5

$ sh backup-to-s3.sh

backup-to-s3.sh: 11: [: bkup_20151106_150532.zip: unexpected operator
backup-to-s3.sh: 11: [: bkup_20151106_150532.zip: unexpected operator
backup-to-s3.sh: 11: [: bkup_20151106_150532.zip: unexpected operator
backup-to-s3.sh: 11: [: bkup_20151106_150532.zip: unexpected operator
backup-to-s3.sh: 11: [: bkup_20151106_150532.zip: unexpected operator
backup-to-s3.sh: 11: [: bkup_20151106_150532.zip: unexpected operator

ubuntu@accretive-staging-32gb-ephemeral:~$ cat backup-to-s3.sh

#Script to move /home/ubuntu/backup folder  to S3://auto-backup
#Author Ashish Karpe
cd /mnt/backup
filename="bkup_$(date +%Y%m%d_)"
/bin/ls -alF | awk '{ print $9 }'  > /tmp/file

for i in $(cat /tmp/file); do
#       echo $i;
#       read a;
#       echo $filename;
        if [ $filename* = $i ]
        then
                echo "Copying " $i "to S3://auto-backup";
                s3cmd put $i s3://auto-backup

            fi

done
3
  • Do you need to support filenames with spaces in their name, or not?
    – thrig
    Nov 6, 2015 at 17:44
  • no spaces required in file name Nov 6, 2015 at 17:52
  • I want to compare bkup_20151106_171600.zip with bkup_20151106_* Nov 6, 2015 at 18:19

4 Answers 4

6
  1. don't use for to iterate over the lines of a file, use

    while IFS= read -r line; do ...; done < filename
    
  2. you don't need to pipe ls output to a file at all, especially using -F

  3. use bash [[ x == y ]] for pattern comparisons, and the pattern is on the right-hand side:
#!/bin/bash
cd /mnt/backup
prefix="bkup_$(date +%Y%m%d_)"

for file in * .*; do
    [[ -f $file ]] || continue    # skip things like directories and soft links
    if [[ $file == $prefix* ]]; then
        echo "Copying " $file "to S3://auto-backup";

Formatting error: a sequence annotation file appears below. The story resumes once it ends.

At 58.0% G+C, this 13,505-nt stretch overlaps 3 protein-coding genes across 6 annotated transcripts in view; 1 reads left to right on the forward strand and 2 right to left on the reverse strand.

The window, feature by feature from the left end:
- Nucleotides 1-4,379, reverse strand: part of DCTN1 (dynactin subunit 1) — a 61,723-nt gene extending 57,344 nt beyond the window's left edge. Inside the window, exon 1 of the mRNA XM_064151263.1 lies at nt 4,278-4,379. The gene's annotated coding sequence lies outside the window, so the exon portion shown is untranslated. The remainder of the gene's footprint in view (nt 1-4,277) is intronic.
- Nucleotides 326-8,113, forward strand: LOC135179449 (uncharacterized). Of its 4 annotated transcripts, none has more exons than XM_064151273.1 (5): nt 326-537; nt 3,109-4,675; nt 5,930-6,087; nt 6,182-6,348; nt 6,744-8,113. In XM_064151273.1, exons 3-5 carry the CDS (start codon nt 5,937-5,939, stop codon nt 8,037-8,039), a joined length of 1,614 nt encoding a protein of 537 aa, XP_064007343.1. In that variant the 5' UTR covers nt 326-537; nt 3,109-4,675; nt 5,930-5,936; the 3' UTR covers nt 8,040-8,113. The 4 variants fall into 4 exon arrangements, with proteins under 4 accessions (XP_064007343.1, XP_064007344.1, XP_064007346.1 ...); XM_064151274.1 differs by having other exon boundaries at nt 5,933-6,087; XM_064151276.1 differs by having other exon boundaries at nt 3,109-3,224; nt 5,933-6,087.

s3cmd put $file s3://auto-backup
    fi
done < /tmp/file
6
  • 1
    What are you talking about with [[ x == y ]] "for pattern comparisons". That's not in any manual I have. Maybe you are using a different shell?
    – Otheus
    Nov 6, 2015 at 18:46
  • @Otheus - see here Nov 6, 2015 at 18:56
  • @don_crissti Perhaps you misunderstood my problem with Glenn's statement. It's that you should use [[ x == y ]] for *pattern comparisons*. Your link only confirms to me that this is either wrong or misleading at best.
    – Otheus
    Nov 6, 2015 at 19:05
  • 3
    It's documented right in the bash manual: When the ‘==’ and ‘!=’ operators are used, the string to the right of the operator is considered a pattern and matched according to the rules described below in Pattern Matching Nov 6, 2015 at 19:16
  • 1
    For example, test if a string contains a vowel: if [[ $str == *[aeiou]* ]]; then echo Yes; else echo No; fi. Equivalent to case "$str" in *[aeiou]*) echo Yes;; *) echo No;; esac Nov 6, 2015 at 19:18
3

Even though you are dumping the output of 'ls' into a file and parsing that you are indirectly parsing the output of 'ls' which is either problematic, a really bad idea or WRONG!!! depending on who you ask.

Here is why you shouldn't parse the output of 'ls'!

Here is Filenames and Pathnames in Shell: How to do it Correctly!

For instance if one the files has a '-' (dash/hyphen) in the filename which is not escaped (by prefixing it with a backslash ('\')) it might be interpreted as a parameter.

Avoiding parsing 'ls' may be as simple as;

find . -maxdepth 1 -iname "*"
.
./dont_parse_ls.sh
./array.dat